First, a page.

What is Bullying, Exactly?

A real problem with bullying prevention is the many “definitions” of bullying. Parents, teachers, all adults working with children, and the children themselves will all benefit from a more consistent definition of where “just kidding” leaves off and bullying begins. Part of the problem is that bullying keeps evolving – our widening understanding of aspects of bullying we’d previously ignored (yes, peers standing silently and rolling their eyes and sneering  at you is part of bullying, even though no words are spoken) as well as the ever-changing technologies that permit new avenues for the “creative expression” of (how many middle school kids now have smartphones with 24/7 Internet and texting access?)

Bullying Definitions. Two books have helped to get adults and kids viewing the problem with consistency, through the same eyes and help us learn how to adapt as conditions evolve. Barbara Coloroso’s “The Bully, The Bullied, And The Bystander (Harper Collins, 2002) and Lorna Blumen’s Bullying Epidemic: Not Just Child’s Play (Camberley Press, 2010) describe bullying as characterized by:

  • Persistent 1-way power imbalance; the bully has all the power, the target has none
  • Deliberate use of power & aggression by the bully
  • Intent to hurt the target – physically, socially, or emotionally (often a combination)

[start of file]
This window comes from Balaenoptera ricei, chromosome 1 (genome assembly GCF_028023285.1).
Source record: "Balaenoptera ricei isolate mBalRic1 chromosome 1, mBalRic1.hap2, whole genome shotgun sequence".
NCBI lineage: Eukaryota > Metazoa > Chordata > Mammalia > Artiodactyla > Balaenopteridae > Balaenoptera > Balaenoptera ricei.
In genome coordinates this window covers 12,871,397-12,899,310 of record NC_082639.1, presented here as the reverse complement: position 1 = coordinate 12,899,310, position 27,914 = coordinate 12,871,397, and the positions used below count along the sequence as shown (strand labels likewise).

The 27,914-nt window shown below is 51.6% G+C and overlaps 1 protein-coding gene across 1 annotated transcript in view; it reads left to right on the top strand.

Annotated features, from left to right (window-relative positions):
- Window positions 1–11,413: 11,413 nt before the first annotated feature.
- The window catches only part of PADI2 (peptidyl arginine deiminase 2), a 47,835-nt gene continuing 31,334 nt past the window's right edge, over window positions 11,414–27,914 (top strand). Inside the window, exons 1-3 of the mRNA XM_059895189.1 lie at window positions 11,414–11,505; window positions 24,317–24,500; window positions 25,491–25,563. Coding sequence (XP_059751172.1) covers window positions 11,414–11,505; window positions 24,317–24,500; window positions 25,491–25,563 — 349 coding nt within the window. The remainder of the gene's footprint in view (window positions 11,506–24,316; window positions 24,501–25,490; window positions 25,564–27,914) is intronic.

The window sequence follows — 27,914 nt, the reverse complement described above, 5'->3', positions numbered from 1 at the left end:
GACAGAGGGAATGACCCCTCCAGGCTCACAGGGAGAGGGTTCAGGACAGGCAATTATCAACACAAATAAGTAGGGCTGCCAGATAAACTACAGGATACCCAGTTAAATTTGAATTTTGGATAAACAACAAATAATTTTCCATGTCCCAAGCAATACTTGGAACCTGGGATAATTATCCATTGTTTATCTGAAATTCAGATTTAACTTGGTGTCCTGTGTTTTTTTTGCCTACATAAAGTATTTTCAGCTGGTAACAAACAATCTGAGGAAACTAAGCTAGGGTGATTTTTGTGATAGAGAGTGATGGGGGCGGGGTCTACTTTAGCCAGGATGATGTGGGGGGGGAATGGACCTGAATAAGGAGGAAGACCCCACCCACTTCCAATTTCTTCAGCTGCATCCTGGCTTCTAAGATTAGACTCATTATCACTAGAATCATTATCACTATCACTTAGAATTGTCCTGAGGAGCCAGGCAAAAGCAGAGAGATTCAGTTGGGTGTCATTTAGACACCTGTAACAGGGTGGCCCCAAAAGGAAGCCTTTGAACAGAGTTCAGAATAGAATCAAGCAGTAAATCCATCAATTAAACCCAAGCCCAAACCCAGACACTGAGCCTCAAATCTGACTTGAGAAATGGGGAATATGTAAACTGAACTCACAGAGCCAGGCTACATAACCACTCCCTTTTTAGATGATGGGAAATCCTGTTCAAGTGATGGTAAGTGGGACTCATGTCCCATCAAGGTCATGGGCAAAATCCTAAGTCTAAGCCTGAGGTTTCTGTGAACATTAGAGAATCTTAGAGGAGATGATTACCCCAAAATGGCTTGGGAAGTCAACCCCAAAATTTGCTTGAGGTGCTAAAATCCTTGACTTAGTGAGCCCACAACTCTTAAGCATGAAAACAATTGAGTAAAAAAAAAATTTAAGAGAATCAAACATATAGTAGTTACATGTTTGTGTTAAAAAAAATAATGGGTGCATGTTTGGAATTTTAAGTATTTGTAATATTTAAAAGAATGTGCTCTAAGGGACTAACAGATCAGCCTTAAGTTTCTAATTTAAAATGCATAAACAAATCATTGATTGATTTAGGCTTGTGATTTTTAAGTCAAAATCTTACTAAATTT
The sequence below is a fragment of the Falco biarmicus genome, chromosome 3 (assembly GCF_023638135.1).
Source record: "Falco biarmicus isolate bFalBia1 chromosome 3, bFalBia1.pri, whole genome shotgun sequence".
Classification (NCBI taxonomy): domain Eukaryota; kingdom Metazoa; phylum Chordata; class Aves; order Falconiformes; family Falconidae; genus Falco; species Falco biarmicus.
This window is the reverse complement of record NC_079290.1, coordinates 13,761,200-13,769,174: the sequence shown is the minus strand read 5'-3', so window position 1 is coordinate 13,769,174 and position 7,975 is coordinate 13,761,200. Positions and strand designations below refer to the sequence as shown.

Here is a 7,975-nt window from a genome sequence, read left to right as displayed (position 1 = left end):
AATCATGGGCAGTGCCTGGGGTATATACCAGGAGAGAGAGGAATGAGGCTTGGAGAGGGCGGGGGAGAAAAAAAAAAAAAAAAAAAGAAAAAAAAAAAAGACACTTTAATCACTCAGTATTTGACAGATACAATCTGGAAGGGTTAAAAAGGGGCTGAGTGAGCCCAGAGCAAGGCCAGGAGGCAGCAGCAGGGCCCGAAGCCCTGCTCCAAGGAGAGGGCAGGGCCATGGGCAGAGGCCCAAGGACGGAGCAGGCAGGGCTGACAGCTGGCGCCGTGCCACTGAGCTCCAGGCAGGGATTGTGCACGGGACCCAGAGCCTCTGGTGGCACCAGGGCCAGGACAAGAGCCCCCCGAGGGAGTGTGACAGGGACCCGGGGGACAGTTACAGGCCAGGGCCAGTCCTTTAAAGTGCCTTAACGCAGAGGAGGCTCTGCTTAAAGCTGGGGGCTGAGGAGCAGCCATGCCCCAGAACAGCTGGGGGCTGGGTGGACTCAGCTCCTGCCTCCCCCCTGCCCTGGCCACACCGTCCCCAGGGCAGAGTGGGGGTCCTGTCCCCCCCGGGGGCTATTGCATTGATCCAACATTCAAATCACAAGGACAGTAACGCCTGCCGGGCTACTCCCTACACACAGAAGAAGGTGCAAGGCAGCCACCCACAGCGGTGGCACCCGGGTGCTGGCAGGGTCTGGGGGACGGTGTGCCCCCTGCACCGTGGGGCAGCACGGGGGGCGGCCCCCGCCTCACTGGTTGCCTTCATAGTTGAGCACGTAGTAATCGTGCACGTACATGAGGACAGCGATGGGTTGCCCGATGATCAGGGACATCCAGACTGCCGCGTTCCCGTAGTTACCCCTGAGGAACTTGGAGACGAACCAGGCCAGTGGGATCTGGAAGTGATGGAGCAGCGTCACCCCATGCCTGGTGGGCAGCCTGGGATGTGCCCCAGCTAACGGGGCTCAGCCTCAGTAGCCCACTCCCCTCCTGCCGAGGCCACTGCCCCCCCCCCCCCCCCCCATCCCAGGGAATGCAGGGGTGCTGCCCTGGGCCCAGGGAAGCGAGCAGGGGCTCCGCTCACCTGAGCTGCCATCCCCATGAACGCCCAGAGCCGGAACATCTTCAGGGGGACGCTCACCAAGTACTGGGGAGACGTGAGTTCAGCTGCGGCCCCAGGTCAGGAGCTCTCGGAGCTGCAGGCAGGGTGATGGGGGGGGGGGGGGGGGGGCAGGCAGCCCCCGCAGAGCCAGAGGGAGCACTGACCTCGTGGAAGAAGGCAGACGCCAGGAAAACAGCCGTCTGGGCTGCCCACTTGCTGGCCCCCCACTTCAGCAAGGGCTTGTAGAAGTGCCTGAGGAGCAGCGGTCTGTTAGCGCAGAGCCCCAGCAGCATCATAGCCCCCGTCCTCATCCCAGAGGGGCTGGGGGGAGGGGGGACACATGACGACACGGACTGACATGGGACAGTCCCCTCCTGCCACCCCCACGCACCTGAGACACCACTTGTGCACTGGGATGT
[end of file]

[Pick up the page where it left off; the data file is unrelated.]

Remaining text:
• Intent to cause fear, both in today’s attack & the threat of future attacks
  • Repeated attacks, but don’t ignore the single occurrence
  • Intensity escalates overtime
  • Underlying lack of respect for self and others
  • Bully’s underlying sense of contempt, entitlement, & lack of empathy for others

Working with younger children, we can use a simplified definition of bullying, adapted from Allan Beane’s book The Bully Free Classroom (Free Spirit Publishing, 1999):

Bullying is when:

  • A stronger or more powerful person
  • Hurts or frightens
  • A smaller or weaker person
  • On purpose
  • One time or more
  • With unkind words, unfriendly touching
  • Or by keeping them from having friends

Types of Bullying. The 3 main types of bullying are: verbal, physical, and relational. Cyberbullying is primarily relational, but its complexity merits its own category. See the table below for examples of each kind of bullying behavior. Now that we know what bullying looks like, it’s a lot easier to tell where the “Oops, too far” line is and catch ourselves and others before we get too close.


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